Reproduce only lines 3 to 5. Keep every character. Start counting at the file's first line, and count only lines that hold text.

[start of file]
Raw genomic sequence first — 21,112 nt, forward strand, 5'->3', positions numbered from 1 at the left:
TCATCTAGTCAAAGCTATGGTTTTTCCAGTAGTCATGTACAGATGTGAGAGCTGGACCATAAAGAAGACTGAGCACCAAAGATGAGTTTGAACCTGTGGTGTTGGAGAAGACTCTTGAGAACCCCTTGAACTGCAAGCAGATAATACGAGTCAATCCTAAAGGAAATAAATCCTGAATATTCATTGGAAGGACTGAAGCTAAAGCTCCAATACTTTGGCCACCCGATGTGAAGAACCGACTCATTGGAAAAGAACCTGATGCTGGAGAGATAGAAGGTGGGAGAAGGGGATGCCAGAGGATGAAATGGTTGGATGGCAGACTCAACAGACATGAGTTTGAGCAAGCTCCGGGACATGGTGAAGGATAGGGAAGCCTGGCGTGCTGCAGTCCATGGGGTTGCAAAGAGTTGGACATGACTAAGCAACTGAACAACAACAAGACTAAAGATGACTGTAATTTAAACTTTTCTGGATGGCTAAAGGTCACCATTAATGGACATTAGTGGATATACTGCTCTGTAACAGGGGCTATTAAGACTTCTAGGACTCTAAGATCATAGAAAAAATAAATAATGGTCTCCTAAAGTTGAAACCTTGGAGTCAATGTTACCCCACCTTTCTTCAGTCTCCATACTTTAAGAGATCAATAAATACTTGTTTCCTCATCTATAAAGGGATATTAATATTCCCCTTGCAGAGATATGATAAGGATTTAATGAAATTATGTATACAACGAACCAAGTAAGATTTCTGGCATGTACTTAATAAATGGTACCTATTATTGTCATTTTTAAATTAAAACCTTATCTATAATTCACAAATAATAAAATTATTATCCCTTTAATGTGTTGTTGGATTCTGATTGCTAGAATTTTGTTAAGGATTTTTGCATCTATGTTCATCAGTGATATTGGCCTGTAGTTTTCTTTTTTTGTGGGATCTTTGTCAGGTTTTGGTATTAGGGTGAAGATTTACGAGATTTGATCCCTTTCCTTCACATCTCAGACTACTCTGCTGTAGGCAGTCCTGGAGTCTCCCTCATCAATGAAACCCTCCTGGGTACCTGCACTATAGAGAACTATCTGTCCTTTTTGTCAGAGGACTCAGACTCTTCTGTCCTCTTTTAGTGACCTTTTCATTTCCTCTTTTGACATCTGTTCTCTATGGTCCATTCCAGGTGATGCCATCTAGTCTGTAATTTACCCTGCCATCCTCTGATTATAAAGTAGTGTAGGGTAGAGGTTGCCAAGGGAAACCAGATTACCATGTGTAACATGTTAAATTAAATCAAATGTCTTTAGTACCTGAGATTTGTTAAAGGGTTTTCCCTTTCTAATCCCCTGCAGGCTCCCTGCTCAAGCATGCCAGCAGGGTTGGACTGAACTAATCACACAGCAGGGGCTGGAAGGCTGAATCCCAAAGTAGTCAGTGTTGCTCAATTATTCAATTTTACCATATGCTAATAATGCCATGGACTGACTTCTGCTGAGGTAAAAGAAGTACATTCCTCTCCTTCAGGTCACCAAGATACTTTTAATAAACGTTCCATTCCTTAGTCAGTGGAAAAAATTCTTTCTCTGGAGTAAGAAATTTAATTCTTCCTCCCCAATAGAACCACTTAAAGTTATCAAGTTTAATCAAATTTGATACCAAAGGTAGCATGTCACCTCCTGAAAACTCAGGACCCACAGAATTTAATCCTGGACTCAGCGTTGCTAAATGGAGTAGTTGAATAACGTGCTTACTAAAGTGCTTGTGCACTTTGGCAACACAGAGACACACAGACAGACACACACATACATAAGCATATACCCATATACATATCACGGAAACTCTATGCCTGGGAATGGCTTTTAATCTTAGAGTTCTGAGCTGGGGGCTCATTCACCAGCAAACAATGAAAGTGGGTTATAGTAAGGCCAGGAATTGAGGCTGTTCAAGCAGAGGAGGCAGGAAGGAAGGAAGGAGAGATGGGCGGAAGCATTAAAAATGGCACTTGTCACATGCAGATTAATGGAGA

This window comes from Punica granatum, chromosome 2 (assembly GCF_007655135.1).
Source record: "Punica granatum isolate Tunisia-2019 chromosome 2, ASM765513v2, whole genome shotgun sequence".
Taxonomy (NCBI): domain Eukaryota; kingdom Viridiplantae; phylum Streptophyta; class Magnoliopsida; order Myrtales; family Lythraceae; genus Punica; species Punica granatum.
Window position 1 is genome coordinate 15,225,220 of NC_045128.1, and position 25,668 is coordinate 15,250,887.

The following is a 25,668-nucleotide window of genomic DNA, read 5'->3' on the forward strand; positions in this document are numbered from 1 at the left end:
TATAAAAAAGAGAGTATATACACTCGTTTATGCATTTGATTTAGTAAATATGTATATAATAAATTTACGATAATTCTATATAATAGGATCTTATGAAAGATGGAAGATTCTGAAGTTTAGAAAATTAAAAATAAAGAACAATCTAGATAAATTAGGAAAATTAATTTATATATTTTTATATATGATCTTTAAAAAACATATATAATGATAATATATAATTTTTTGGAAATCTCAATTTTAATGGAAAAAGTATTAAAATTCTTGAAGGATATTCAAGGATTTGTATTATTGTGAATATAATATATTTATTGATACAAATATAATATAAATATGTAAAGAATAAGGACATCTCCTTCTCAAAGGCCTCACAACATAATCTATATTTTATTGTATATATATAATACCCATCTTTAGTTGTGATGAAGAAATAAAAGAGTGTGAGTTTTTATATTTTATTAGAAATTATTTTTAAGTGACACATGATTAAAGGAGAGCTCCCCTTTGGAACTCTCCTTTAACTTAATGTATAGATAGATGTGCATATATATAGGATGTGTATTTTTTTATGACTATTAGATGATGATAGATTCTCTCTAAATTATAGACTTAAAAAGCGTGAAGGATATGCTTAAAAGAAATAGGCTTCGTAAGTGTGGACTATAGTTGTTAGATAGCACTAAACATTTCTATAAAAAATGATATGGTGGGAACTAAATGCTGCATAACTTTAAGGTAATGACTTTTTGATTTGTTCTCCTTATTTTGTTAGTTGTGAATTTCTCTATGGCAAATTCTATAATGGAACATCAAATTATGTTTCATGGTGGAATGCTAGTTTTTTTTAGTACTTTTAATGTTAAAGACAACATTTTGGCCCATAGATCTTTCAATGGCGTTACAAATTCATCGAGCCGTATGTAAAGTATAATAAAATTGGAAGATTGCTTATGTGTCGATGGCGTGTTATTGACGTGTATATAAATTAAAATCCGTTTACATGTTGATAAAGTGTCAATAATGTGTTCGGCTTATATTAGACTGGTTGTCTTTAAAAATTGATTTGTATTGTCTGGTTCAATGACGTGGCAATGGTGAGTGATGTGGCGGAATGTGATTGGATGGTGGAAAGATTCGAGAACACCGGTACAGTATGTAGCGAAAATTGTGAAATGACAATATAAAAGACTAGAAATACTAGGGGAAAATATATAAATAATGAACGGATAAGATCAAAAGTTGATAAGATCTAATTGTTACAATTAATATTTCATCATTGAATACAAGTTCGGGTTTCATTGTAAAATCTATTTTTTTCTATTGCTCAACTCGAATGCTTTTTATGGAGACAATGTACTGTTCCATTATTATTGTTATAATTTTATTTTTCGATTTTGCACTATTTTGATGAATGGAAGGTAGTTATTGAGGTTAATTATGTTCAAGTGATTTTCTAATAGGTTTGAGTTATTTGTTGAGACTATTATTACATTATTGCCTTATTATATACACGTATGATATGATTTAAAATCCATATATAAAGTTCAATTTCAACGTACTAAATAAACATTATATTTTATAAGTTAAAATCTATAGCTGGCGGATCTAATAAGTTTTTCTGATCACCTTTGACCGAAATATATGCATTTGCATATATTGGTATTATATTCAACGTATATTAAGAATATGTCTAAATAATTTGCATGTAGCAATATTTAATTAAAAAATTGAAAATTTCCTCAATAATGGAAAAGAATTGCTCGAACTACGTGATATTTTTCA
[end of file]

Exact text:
This window comes from Punica granatum, chromosome 2 (assembly GCF_007655135.1).
Source record: "Punica granatum isolate Tunisia-2019 chromosome 2, ASM765513v2, whole genome shotgun sequence".
Taxonomy (NCBI): domain Eukaryota; kingdom Viridiplantae; phylum Streptophyta; class Magnoliopsida; order Myrtales; family Lythraceae; genus Punica; species Punica granatum.